Franconia Notch State Park: A User's Guide

THE POOL: Water rushes down the Lost River in the state park. (Photo: Shelly and Roy/Flickr).
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Franconia Notch State Park in New Hampshire is a swath of class New England: green and granite, water and snow, sapphire ponds and mountain peaks. And it may be the only state park in the country with interstate highway access. Interstate 93 runs through Franconia Notch, an eight-mile mountain pass that includes the peaks of the Kinsman and Franconia mountain ranges.

Franconia Notch State Park is a four-season recreational hub with hiking in the summer and snow skiing in the winter.


The state acquired the land for Franconia Notch State Park in 1928. The aerial tramway at Cannon Mountain was built in 1938.

Things to do

Generally, the phrase “it’s all downhill from here” is bad news. But when you’re on a bike, that’s exactly what you want to hear. The Franconia Notch Recreation Path is a paved, 8.8-mile path for walking, running and bicycling. The path has an elevation gain of about 800 feet from south to north, but if you start at the base of the Aerial Tramway (pictured below), it’s a mostly downhill ride to the Flume where you can take a shuttle back. The bike path runs between I-93 and the east side of the Pemigewasset River through a rare stand of old-growth forest.

The myriads of hiking options include a 1.5-mile hike to Lonesome Lake high above the valley floor. Summit baggers will want to trudge 1.4 miles to the top of Mount Pemigewasset. The 2,557-foot peak offers views of Franconia Notch, the Franconia Range, and the valley to the south.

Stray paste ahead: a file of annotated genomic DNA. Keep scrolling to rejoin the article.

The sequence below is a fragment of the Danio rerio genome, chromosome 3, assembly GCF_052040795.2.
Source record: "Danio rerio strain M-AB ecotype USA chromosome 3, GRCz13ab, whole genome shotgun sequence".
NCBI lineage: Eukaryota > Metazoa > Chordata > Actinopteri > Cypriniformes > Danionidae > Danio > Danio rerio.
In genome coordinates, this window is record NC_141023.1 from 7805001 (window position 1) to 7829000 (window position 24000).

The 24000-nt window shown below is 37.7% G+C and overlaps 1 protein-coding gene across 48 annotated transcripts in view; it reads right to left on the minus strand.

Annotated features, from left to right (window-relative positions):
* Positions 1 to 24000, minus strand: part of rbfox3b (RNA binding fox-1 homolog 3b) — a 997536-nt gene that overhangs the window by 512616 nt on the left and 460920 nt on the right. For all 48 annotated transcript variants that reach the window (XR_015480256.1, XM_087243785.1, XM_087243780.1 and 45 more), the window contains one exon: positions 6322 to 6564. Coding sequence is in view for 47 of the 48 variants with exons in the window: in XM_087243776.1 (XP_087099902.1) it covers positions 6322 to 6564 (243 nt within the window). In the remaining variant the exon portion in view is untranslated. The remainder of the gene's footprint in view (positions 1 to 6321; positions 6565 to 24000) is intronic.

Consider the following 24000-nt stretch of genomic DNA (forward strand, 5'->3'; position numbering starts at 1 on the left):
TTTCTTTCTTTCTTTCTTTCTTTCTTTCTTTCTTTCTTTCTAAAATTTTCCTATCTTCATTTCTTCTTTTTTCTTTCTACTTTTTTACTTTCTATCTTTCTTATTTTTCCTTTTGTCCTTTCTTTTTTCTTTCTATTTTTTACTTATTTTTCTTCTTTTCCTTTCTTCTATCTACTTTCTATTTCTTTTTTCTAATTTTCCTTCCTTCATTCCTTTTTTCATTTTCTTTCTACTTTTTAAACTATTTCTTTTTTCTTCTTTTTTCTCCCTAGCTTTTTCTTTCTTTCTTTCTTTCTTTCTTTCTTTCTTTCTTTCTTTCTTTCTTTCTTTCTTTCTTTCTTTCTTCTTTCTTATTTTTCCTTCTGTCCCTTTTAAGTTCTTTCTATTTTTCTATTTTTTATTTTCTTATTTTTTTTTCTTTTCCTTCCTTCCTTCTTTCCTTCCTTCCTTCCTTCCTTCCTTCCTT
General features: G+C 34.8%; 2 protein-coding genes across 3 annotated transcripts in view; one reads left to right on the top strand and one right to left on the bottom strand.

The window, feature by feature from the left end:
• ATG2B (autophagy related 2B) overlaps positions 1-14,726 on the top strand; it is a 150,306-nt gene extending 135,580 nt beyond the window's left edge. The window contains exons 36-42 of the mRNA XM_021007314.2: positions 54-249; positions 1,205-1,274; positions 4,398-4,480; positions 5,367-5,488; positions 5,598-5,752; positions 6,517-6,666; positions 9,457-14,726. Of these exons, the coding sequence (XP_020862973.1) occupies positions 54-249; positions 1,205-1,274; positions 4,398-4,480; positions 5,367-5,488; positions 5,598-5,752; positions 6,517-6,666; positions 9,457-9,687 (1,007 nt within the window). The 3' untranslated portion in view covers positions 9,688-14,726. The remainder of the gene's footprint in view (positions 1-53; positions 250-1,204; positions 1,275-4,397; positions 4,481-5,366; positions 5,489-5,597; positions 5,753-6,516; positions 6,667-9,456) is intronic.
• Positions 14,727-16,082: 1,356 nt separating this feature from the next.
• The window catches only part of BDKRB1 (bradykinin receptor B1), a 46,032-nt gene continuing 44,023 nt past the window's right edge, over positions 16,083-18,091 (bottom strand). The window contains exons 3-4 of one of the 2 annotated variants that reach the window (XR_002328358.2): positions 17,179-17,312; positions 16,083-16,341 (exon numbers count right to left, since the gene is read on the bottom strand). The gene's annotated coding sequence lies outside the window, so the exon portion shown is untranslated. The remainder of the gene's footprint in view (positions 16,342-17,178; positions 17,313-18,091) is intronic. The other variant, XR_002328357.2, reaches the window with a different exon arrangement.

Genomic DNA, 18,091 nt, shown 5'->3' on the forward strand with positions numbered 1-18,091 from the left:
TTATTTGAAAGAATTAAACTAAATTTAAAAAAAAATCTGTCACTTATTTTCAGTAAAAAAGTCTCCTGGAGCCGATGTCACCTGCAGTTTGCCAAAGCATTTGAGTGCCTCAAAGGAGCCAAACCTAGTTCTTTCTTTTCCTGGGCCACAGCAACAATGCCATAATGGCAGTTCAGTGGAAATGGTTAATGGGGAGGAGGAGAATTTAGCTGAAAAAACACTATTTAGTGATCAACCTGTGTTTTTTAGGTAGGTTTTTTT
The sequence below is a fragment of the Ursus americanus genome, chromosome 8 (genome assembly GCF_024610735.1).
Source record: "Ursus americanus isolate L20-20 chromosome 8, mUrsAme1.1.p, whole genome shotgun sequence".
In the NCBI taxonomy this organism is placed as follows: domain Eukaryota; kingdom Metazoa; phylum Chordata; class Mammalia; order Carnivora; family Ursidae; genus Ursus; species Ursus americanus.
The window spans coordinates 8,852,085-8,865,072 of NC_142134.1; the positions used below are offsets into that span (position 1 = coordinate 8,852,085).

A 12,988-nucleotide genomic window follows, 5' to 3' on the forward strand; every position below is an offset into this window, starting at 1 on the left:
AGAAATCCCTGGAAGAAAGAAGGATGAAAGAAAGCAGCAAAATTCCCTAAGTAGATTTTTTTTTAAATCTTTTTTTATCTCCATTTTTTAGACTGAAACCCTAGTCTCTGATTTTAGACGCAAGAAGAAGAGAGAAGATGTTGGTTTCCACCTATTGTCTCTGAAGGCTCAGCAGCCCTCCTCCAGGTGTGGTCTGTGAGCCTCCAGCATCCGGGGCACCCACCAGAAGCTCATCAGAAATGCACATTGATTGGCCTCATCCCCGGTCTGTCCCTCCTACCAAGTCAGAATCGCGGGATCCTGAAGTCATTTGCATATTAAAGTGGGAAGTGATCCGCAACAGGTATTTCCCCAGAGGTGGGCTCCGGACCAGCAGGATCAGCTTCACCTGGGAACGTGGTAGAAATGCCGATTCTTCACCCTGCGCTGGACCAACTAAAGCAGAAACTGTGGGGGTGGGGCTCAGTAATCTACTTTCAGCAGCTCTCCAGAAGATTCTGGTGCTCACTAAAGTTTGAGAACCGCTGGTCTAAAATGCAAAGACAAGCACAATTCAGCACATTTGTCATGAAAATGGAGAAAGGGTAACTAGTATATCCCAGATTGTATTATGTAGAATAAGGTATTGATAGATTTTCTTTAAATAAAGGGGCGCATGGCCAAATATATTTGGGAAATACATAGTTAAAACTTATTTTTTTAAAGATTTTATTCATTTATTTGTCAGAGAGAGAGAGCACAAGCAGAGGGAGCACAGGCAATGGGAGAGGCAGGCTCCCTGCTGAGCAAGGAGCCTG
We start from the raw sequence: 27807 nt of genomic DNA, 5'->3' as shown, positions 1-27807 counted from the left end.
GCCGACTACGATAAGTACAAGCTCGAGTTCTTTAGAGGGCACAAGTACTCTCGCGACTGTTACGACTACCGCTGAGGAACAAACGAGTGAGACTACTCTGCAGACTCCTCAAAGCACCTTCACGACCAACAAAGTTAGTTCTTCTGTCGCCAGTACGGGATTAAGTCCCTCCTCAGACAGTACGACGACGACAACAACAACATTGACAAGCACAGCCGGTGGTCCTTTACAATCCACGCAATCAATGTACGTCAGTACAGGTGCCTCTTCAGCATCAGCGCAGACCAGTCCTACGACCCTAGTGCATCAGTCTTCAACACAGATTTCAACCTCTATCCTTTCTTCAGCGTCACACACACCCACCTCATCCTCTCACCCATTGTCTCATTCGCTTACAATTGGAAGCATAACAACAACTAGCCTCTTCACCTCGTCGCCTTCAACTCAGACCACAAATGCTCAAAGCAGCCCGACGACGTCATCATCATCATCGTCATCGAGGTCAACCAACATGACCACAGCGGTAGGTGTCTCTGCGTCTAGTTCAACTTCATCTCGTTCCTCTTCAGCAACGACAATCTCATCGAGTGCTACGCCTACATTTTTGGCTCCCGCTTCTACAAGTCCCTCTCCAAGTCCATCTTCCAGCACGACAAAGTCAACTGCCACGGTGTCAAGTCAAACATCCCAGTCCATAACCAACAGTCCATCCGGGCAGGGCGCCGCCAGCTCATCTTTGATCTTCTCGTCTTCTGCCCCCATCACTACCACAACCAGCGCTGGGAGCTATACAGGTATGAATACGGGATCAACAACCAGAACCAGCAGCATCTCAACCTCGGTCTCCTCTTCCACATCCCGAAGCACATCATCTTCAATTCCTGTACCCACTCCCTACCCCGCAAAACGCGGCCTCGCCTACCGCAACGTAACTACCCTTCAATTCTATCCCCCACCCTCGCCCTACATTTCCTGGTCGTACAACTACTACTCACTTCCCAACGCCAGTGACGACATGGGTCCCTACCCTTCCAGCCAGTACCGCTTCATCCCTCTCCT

Tram up the mountain at Franconia Notch State Park

A shorter two-mile loop takes you through the Flume, a gorge just 12-20 feet wide with granite walls as high as 90 feet extending 800 feet at the base of Mount Liberty. The route takes you across a covered bridge and the Pemigewasset River and past Avalanche Falls, a 45-foot cascade. (You can view a video of the impressive waterfall from Flume Gorge here.)

Why you’ll want to come back

There is a lot of fun to be had during the winter — which lasts a while in this part of the world. The Cannon Mountain ski area has 72 ski trails and more than 80 acres of backcountry skiing. There are a total of 23 miles of trail with the longest trail being more than two miles. There are 10 lifts, including a 70-passenger tram that runs during the summer, too.

At 4,080 feet, Cannon is the highest ski summit in New Hampshire and the 2,180-foot vertical drop is the greatest in the state.

Flora and fauna

Leave the crowds behind and you might spot a moose at Lonesome Lake. You may also spot whitetail deer, a black bear or a fisher, a member of the weasel family. Other critters in the north woods include beavers, red fox, porcupine and coyotes.

By the numbers:

  • Website: New Hampshire Division of Parks & Recreation
  • Park size: 6,692 acres
  • 2010 visitors: Estimated at 600,000
  • Funky fact: Franconia Notch State Park was the site of Old Man of the Mountain, a natural rock formation on the back the New Hampshire state quarter. The Old Man of the Mountain collapsed during the night hours of May 3, 2003.
This is part of Explore America's Parks, a series of user's guides to national, state and local park systems across the United States. W e'll be adding new parks all summer, so check back for more.

Inset photo of the tram: el ramon